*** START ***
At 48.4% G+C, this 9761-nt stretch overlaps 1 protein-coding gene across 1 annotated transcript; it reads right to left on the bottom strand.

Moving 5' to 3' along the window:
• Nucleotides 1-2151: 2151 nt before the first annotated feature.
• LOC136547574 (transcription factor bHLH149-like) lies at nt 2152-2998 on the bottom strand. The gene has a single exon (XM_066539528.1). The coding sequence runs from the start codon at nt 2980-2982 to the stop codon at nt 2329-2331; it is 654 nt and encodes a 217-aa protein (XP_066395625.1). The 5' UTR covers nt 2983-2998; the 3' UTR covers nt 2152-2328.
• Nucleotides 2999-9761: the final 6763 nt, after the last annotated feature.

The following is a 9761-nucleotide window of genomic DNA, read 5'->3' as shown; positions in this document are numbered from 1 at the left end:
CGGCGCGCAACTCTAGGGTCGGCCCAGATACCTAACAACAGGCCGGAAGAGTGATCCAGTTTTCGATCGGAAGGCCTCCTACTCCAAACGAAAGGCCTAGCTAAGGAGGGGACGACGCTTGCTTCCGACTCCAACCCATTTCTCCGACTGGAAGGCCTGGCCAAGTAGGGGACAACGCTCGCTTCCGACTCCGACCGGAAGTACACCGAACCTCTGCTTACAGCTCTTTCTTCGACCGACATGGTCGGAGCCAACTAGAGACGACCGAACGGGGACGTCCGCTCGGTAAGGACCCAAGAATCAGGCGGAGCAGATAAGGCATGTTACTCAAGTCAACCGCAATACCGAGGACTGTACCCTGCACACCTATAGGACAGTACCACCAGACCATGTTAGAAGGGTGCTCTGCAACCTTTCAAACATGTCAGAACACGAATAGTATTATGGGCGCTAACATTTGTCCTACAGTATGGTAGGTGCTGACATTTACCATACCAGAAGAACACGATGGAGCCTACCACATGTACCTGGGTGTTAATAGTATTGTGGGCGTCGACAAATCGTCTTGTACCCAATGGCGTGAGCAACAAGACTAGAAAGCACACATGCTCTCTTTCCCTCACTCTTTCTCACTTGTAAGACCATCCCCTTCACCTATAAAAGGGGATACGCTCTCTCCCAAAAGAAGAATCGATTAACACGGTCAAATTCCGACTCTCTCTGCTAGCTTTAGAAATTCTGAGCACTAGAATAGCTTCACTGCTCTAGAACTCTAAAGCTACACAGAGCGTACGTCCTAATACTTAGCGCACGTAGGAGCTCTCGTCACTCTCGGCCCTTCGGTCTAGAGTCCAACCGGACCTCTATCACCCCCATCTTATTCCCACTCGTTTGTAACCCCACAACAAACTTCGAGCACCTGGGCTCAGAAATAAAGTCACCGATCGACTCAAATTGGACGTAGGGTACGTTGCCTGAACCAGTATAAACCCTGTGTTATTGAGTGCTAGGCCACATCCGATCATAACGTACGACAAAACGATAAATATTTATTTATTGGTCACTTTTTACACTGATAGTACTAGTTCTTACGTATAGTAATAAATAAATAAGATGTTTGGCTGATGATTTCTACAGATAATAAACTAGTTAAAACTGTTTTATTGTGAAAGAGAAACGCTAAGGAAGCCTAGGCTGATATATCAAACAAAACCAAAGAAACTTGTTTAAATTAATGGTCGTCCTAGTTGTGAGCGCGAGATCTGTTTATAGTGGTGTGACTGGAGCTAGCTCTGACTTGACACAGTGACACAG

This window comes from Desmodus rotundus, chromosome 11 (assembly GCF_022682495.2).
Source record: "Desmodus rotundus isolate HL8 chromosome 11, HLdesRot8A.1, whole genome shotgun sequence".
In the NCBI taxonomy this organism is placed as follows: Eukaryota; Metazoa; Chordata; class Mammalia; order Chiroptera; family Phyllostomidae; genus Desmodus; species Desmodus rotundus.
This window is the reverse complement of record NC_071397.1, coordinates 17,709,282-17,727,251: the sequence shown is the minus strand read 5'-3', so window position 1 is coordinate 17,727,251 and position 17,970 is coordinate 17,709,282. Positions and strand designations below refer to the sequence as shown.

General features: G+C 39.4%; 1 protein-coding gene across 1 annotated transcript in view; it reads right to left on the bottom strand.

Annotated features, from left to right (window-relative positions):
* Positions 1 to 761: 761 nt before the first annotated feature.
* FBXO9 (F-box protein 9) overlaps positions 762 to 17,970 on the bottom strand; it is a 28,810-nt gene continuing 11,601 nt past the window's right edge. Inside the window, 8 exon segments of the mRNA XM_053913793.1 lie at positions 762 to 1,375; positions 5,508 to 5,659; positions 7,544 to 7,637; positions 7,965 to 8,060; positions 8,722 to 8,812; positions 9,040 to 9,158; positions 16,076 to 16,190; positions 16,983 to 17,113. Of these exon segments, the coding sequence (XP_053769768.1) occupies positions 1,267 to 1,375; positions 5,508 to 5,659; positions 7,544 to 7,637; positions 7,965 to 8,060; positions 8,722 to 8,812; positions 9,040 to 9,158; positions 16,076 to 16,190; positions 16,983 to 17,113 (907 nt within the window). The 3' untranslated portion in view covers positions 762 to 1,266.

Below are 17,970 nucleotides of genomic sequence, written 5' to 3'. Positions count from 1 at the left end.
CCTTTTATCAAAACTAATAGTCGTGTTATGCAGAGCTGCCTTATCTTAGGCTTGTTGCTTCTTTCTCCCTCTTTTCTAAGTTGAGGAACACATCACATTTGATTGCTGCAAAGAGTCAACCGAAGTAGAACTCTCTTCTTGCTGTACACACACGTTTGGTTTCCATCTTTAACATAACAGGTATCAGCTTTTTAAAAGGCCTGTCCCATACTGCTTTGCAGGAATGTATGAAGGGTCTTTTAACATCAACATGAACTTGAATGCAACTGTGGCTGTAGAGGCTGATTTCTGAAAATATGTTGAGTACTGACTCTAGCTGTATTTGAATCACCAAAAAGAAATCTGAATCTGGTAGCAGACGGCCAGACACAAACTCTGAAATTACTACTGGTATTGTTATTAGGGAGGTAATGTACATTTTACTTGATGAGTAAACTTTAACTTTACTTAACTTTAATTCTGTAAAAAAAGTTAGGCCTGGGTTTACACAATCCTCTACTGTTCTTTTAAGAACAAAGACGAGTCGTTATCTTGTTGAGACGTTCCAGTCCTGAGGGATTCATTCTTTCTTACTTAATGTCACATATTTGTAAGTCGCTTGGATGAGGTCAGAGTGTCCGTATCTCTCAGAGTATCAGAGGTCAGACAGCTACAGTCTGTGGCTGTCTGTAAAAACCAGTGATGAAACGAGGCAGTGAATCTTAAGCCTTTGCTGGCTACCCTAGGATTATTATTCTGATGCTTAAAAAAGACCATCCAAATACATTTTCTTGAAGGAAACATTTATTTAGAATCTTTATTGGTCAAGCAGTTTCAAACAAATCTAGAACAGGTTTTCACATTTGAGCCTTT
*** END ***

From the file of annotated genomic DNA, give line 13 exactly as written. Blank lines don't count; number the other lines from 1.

Annotated features, from left to right (window-relative positions):